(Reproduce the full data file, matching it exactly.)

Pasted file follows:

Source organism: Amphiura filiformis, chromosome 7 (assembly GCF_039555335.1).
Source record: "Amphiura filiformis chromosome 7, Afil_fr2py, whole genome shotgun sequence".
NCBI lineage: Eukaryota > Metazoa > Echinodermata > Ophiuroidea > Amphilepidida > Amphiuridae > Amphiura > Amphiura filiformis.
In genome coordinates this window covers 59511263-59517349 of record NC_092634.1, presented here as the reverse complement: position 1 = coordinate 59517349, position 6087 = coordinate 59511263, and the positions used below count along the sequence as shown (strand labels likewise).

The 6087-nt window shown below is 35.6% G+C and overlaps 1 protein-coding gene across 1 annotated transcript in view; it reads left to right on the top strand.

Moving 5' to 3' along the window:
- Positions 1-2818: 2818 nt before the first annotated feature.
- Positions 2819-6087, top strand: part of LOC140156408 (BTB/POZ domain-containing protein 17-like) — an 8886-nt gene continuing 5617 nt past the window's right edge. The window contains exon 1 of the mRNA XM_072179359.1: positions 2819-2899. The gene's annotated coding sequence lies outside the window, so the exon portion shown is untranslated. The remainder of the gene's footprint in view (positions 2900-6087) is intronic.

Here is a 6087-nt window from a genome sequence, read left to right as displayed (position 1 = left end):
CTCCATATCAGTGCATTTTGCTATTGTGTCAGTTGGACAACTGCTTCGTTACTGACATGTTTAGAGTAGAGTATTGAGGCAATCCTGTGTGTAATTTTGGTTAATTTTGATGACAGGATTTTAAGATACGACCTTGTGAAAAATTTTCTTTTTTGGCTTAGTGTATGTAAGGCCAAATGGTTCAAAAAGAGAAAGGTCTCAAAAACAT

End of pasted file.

Source organism: Amphiura filiformis, chromosome 7 (assembly GCF_039555335.1).
Source record: "Amphiura filiformis chromosome 7, Afil_fr2py, whole genome shotgun sequence".
NCBI lineage: Eukaryota > Metazoa > Echinodermata > Ophiuroidea > Amphilepidida > Amphiuridae > Amphiura > Amphiura filiformis.
In genome coordinates this window covers 59511263-59517349 of record NC_092634.1, presented here as the reverse complement: position 1 = coordinate 59517349, position 6087 = coordinate 59511263, and the positions used below count along the sequence as shown (strand labels likewise).

The 6087-nt window shown below is 35.6% G+C and overlaps 1 protein-coding gene across 1 annotated transcript in view; it reads left to right on the top strand.

Moving 5' to 3' along the window:
- Positions 1-2818: 2818 nt before the first annotated feature.
- Positions 2819-6087, top strand: part of LOC140156408 (BTB/POZ domain-containing protein 17-like) — an 8886-nt gene continuing 5617 nt past the window's right edge. The window contains exon 1 of the mRNA XM_072179359.1: positions 2819-2899. The gene's annotated coding sequence lies outside the window, so the exon portion shown is untranslated. The remainder of the gene's footprint in view (positions 2900-6087) is intronic.

Here is a 6087-nt window from a genome sequence, read left to right as displayed (position 1 = left end):
CTCCATATCAGTGCATTTTGCTATTGTGTCAGTTGGACAACTGCTTCGTTACTGACATGTTTAGAGTAGAGTATTGAGGCAATCCTGTGTGTAATTTTGGTTAATTTTGATGACAGGATTTTAAGATACGACCTTGTGAAAAATTTTCTTTTTTGGCTTAGTGTATGTAAGGCCAAATGGTTCAAAAAGAGAAAGGTCTCAAAAACAT